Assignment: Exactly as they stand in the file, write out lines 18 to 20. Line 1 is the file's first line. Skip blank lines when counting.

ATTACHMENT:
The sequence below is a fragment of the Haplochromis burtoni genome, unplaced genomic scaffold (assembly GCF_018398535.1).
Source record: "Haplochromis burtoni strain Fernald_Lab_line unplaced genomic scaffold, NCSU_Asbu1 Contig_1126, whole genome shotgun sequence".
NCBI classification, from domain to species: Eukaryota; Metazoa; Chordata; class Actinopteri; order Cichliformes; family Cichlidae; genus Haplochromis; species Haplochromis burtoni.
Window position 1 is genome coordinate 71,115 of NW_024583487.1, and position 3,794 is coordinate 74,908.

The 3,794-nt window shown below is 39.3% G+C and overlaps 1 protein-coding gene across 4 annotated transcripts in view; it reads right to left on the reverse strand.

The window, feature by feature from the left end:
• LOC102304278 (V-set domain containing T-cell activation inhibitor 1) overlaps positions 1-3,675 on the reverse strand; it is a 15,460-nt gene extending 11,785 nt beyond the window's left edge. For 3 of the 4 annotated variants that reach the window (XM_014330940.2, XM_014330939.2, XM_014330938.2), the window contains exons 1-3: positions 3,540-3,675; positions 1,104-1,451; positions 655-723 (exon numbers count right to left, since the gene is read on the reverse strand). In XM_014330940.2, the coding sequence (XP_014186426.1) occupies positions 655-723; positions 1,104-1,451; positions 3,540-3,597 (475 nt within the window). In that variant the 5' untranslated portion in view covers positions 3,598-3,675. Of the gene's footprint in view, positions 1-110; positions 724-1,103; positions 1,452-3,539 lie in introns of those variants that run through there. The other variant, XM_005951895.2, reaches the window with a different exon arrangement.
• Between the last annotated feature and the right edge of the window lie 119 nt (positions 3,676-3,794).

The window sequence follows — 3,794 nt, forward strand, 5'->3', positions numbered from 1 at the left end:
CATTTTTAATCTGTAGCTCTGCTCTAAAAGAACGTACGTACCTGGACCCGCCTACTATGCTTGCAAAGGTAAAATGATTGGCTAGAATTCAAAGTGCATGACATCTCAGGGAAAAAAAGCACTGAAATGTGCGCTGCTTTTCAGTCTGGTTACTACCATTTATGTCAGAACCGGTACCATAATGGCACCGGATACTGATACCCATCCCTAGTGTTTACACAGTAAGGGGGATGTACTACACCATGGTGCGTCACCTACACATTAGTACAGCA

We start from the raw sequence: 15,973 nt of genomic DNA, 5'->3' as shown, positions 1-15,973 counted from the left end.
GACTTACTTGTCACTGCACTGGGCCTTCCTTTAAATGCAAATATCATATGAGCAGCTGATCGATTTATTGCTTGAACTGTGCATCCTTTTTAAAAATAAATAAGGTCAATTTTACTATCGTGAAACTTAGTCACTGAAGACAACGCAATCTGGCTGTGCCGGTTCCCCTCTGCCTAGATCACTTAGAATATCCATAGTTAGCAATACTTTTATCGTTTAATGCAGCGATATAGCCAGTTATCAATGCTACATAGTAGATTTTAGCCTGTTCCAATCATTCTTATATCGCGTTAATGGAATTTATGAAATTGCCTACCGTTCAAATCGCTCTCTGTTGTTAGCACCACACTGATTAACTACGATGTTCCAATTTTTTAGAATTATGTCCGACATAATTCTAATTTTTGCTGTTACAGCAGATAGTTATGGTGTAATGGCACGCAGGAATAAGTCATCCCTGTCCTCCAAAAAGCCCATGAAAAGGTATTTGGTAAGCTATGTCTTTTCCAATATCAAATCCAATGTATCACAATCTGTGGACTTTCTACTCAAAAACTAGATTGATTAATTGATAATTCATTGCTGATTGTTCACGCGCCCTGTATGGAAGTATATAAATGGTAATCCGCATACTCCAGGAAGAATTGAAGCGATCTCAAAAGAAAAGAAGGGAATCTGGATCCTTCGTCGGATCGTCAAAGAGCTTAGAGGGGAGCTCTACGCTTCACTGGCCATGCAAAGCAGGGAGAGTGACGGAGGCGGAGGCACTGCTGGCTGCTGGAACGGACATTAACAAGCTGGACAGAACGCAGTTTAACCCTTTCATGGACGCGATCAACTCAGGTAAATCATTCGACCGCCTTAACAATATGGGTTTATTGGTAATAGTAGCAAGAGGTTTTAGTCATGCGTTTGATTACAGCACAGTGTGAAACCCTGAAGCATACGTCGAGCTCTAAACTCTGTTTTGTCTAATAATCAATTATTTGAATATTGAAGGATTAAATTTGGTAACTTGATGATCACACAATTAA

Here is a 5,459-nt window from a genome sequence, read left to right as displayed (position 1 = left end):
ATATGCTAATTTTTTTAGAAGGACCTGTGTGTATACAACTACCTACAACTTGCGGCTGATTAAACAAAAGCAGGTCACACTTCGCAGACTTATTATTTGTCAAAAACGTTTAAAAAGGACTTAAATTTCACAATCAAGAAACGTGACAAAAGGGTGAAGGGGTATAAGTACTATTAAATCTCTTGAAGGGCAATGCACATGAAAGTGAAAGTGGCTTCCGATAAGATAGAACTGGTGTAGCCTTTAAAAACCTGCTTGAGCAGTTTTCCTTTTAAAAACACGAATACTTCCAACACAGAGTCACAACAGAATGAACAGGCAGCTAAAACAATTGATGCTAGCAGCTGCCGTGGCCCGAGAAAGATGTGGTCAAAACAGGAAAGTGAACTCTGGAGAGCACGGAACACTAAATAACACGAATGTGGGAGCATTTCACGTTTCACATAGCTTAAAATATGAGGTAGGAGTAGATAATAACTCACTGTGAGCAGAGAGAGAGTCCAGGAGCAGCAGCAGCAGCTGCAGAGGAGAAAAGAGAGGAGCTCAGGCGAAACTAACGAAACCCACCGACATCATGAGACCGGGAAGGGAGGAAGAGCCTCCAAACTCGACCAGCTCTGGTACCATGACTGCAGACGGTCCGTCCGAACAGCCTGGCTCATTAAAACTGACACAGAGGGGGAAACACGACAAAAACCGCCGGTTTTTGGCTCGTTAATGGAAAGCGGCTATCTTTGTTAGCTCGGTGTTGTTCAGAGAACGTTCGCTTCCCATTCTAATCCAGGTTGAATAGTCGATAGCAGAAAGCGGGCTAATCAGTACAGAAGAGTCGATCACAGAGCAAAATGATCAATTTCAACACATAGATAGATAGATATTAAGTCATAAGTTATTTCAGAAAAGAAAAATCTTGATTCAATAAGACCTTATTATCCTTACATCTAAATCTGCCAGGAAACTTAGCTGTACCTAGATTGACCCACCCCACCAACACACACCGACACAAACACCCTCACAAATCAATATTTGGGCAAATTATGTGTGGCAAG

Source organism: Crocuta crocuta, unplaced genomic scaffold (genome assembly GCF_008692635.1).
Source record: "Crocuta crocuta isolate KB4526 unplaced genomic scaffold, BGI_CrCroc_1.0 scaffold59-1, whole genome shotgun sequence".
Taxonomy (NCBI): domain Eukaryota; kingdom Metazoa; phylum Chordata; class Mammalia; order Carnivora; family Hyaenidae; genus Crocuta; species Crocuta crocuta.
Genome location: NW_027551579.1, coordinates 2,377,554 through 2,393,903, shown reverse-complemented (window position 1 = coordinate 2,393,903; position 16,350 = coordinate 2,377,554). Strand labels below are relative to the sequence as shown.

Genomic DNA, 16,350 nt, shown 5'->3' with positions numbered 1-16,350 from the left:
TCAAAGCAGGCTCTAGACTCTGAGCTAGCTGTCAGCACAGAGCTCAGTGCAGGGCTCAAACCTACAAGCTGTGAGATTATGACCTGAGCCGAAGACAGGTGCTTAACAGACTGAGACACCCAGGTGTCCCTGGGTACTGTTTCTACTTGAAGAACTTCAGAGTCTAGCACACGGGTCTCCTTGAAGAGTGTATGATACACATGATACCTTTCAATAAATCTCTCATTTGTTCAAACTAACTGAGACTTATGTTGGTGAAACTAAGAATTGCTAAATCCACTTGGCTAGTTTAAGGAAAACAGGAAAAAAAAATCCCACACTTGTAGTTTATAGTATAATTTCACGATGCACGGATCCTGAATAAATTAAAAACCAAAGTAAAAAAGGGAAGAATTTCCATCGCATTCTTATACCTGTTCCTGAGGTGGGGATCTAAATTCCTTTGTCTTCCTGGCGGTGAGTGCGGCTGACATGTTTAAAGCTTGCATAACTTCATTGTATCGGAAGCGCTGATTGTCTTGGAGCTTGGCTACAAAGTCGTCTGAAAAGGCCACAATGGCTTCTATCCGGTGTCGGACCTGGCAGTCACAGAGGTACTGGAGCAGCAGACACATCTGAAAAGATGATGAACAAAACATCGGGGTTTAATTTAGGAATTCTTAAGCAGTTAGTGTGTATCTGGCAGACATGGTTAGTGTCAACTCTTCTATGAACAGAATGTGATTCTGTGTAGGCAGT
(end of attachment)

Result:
Genome location: NW_027551579.1, coordinates 2,377,554 through 2,393,903, shown reverse-complemented (window position 1 = coordinate 2,393,903; position 16,350 = coordinate 2,377,554). Strand labels below are relative to the sequence as shown.

Genomic DNA, 16,350 nt, shown 5'->3' with positions numbered 1-16,350 from the left:
TCAAAGCAGGCTCTAGACTCTGAGCTAGCTGTCAGCACAGAGCTCAGTGCAGGGCTCAAACCTACAAGCTGTGAGATTATGACCTGAGCCGAAGACAGGTGCTTAACAGACTGAGACACCCAGGTGTCCCTGGGTACTGTTTCTACTTGAAGAACTTCAGAGTCTAGCACACGGGTCTCCTTGAAGAGTGTATGATACACATGATACCTTTCAATAAATCTCTCATTTGTTCAAACTAACTGAGACTTATGTTGGTGAAACTAAGAATTGCTAAATCCACTTGGCTAGTTTAAGGAAAACAGGAAAAAAAAATCCCACACTTGTAGTTTATAGTATAATTTCACGATGCACGGATCCTGAATAAATTAAAAACCAAAGTAAAAAAGGGAAGAATTTCCATCGCATTCTTATACCTGTTCCTGAGGTGGGGATCTAAATTCCTTTGTCTTCCTGGCGGTGAGTGCGGCTGACATGTTTAAAGCTTGCATAACTTCATTGTATCGGAAGCGCTGATTGTCTTGGAGCTTGGCTACAAAGTCGTCTGAAAAGGCCACAATGGCTTCTATCCGGTGTCGGACCTGGCAGTCACAGAGGTACTGGAGCAGCAGACACATCTGAAAAGATGATGAACAAAACATCGGGGTTTAATTTAGGAATTCTTAAGCAGTTAGTGTGTATCTGGCAGACATGGTTAGTGTCAACTCTTCTATGAACAGAATGTGATTCTGTGTAGGCAGT